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Welcoming Back SlamBall (Again)

Manny Shklar

Managing Editor

The NBA is getting way too soft. Players can flop and pretend to get hurt easily, allowing some to use it as their main strategy to score. It seems like there’s a foul pretty much every play, and it has ruined the league for many fans, including myself. Some are watching painfully, and some have switched to focusing mostly on college basketball, but there’s another new-ish alternative: SlamBall.

Originally created on the back of a paper napkin in 1999, SlamBall was a dream for basketball fans craving a more physical game. SlamBall is fairly self explanatory, as the slam dunks are worth more points than other shots. In order to make it even more appealing, the creators added multiple trampolines around every basket to allow every player to pull off acrobatic dunks and posters. Finally, it incorporates aspects of hockey and football, as penalties are rare and result in one-on-one drives with the fouled player attempting to dunk on the player guilty of the foul. The rarity of fouls makes the game more violent, with frequent pushing and tackling.

When SlamBall finally made its television debut in 2002, there were just six teams in the league, but ESPN had picked it up and produced it, providing outlets for announcers and owners who had ties to the NBA. In 2003, they were able to add two expansion teams and broadcast the sport internationally to Europe. Unfortunately, after television and production disagreements, the league struggled to return for a third season and was shut down.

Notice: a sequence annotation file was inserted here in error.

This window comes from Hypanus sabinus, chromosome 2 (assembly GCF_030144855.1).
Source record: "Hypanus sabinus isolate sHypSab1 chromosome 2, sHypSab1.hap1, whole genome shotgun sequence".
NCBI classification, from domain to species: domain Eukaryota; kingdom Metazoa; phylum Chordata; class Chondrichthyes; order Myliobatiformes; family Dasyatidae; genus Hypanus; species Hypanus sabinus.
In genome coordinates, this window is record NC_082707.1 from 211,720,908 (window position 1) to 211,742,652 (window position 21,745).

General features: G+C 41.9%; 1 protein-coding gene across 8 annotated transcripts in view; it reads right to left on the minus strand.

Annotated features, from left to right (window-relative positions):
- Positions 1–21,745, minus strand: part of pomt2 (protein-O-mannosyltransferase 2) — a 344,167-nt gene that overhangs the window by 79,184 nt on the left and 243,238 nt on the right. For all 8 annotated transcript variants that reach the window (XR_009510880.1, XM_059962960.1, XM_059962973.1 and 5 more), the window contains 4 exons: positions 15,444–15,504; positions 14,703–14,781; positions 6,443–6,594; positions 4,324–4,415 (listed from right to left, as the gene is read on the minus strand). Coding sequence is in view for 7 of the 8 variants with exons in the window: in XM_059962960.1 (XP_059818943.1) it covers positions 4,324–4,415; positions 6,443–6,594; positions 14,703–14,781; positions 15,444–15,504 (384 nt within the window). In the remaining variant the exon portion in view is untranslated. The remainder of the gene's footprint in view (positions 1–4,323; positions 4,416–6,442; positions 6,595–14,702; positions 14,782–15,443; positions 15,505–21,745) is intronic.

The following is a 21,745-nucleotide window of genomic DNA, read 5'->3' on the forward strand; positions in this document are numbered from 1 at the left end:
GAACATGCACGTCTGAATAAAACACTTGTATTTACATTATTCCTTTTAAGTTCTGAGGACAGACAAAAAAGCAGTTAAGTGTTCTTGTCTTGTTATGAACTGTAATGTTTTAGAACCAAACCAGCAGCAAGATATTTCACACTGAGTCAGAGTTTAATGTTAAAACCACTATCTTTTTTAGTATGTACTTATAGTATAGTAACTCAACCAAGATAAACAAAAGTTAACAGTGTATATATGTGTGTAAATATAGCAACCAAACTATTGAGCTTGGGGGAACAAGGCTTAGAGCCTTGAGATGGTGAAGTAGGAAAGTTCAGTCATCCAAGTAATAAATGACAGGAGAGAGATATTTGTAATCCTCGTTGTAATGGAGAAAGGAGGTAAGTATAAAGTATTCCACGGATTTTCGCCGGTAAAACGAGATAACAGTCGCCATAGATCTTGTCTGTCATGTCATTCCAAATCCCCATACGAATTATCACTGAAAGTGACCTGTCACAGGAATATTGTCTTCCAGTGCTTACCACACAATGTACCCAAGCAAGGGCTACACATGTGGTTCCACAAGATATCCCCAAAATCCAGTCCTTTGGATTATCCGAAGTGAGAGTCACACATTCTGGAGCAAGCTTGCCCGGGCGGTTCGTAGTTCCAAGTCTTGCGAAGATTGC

It was eventually reestablished in 2007 for one season, and it had seemingly never left. The league conducted open tryouts for the draft and hosted the POWERADE SlamBall Challenge for fans to continue displaying their skills. The next massive development involved overseas expansion, as SlamBall reached Italy that summer. Once they had collected funding and selected players, the league was able to run again in 2008, with big name players and coaches from the NBA.

By 2012, SlamBall had expanded all the way to Australia and China, where it would last for four years. The original SlamBall league had shut down again after 2008, but were planning a resurgence as soon as possible. For this, they used the Chinese league as a development platform and planned on drafting players from there, however the timelines did not work out.

SlamBall made its official return in July of 2023, after it was announced a year prior. It now had massive investments from prominent names such as Michael Rubin, David Blitzer and Blake Griffin. In this new version of the league, eight teams play a six week regular season, ending with the playoffs on week seven. Both ESPN and ESPN2 aired the games every weekend and there are no plans of that stopping in 2024.

This season truly brought SlamBall back into the light. The champions, Mob, went 16-0 en route to winning the league championship, and electrifying players made numerous highlight plays. Some of the fan favorites this year included Gage Smith, the number one pick, who recorded the league’s only triple double, and Tony Crosby, who is the shortest player in the league (5’6”) but has the highest vertical leap (52”). Gaining nearly 400,000 followers across social media platforms, SlamBall’s popularity is at an all time high, so hopefully the league will stay around for years to come.

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